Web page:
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Elazar Barkan. The Guilt of Nations: Restitution and Negotiating Historical Injustices. Baltimore and London: Johns Hopkins University Press, 2001. xli + 414 pp. Notes, bibliography index. $18.95 (paper), ISBN 0-8018-6807-6.

Reviewed by Ernesto Verdeja, Department of Political Science, Graduate Faculty, New School University.
Published by H-Genocide (August, 2003)

Restituting Past Harms: On the Complexity of Satisfactorily Engaging the Past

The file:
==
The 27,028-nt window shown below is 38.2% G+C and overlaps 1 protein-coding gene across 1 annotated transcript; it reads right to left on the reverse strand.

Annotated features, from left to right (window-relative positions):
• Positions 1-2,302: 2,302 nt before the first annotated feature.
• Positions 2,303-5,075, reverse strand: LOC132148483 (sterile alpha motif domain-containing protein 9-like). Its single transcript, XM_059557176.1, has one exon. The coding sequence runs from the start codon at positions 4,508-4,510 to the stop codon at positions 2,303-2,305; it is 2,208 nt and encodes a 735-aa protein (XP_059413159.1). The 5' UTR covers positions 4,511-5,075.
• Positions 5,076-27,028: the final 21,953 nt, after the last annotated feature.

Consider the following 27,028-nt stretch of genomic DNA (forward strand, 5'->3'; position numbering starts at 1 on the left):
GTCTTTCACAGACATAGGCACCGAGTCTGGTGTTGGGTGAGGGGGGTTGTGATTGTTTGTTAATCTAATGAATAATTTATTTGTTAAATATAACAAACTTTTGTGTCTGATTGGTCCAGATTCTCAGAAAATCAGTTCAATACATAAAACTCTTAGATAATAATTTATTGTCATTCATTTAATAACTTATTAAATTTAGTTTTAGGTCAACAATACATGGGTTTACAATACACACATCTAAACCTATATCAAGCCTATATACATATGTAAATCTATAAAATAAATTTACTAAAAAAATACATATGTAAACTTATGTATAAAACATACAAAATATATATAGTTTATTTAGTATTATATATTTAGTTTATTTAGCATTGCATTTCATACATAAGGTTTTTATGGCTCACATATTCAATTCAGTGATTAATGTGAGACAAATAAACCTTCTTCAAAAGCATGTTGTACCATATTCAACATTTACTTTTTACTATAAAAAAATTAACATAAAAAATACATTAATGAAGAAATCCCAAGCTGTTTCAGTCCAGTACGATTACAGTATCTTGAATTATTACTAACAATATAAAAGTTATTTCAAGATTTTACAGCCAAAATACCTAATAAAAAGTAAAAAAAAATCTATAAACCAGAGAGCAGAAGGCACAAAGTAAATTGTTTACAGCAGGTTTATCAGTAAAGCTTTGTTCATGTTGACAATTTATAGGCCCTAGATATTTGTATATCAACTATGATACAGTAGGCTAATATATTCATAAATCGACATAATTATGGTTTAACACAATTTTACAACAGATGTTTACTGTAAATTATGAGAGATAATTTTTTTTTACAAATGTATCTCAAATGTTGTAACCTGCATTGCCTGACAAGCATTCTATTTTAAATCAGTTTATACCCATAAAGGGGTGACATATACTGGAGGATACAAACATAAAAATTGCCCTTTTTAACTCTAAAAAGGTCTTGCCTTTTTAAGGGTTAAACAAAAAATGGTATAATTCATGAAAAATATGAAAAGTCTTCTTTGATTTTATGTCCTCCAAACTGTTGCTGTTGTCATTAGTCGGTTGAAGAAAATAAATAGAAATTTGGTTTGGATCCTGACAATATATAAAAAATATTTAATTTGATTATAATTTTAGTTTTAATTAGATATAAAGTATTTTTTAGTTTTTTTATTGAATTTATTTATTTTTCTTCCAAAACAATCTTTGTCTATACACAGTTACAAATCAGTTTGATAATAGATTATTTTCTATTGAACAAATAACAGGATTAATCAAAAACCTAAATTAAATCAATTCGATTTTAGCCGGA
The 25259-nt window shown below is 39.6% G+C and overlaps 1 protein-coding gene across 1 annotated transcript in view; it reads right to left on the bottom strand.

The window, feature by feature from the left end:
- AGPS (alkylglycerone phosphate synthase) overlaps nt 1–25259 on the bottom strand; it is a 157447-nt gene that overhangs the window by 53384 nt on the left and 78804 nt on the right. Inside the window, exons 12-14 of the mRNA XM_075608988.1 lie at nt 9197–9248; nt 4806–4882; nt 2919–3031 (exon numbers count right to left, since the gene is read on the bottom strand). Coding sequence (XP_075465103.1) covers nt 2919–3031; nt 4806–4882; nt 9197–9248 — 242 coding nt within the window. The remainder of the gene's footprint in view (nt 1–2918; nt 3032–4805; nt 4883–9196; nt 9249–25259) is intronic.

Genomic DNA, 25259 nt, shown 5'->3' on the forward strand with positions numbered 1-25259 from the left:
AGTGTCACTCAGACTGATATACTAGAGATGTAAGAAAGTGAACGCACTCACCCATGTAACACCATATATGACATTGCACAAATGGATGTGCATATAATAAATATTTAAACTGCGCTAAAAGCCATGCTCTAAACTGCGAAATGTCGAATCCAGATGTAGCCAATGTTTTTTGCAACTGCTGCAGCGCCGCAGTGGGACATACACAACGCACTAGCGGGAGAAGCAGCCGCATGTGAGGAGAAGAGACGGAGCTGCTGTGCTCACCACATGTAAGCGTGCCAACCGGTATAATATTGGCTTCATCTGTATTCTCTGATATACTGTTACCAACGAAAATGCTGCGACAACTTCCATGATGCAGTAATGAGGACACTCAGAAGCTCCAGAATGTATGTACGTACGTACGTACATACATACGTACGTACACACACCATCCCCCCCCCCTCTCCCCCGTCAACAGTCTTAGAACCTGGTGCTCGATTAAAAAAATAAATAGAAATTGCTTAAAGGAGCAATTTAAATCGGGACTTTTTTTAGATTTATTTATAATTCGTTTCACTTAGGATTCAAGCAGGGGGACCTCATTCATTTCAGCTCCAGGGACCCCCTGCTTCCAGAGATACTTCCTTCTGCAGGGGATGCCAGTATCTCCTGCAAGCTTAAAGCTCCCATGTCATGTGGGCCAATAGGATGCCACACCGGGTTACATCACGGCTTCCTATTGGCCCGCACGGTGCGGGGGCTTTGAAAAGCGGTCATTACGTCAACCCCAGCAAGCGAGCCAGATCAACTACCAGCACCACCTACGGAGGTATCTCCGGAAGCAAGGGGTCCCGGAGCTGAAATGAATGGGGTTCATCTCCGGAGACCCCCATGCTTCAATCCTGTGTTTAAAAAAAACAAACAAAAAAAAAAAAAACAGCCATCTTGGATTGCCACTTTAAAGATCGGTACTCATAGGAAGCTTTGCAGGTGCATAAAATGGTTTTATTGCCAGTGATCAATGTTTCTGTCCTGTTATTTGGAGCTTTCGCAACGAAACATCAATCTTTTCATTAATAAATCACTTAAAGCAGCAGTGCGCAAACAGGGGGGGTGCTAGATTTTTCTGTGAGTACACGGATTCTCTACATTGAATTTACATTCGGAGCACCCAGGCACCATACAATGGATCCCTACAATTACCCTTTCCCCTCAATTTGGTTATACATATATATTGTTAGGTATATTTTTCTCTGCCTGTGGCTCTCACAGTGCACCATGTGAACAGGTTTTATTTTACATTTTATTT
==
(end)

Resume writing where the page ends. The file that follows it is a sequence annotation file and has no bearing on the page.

The twentieth century's exceptionally violent pedigree--for some its most distinctive characteristic--should certainly give pause to those who detect a humanitarian teleology in history. Two major wars, numerous civil conflicts and struggles for independence, and systematic state-sponsored atrocities have left behind a battered political landscape and forced us to question whether advances in technology, culture and other intellectual domains really allow us to speak of progress in any meaningful sense. Certainly the realpolitik framework best articulated in Machiavelli's writings, and later adopted in its modern character in the peace treaty of Westphalia, gives lie to the notion that politics should include any moral reckoning or subjection to moral imperatives. The relation between ought and is, in other words, remains severed. But equally interesting to the rise in genocidal violence--what Roger Smith has perceptively called "ideological genocide"[1]--is the concomitant development of a call for restitution and moral acceptance of responsibility for past crimes. Certainly, victims' demands that perpetrators be held accountable are not new, and we can safely assume that throughout history victims and their descendants have sought revenge and restitution. What is intriguing, and certainly demands closer attention, is the perpetrators' acceptance of the moral status of these claims. Think of the debates in recent years surrounding "Nazi gold," restitution efforts in Eastern Europe, reparations to Japanese-Americans, and the like. Or, consider calls by indigenous groups around the world asserting claims of cultural patrimony over territories and property seized by European settlers (North America, Hawaii, Australia, New Zealand, etc.)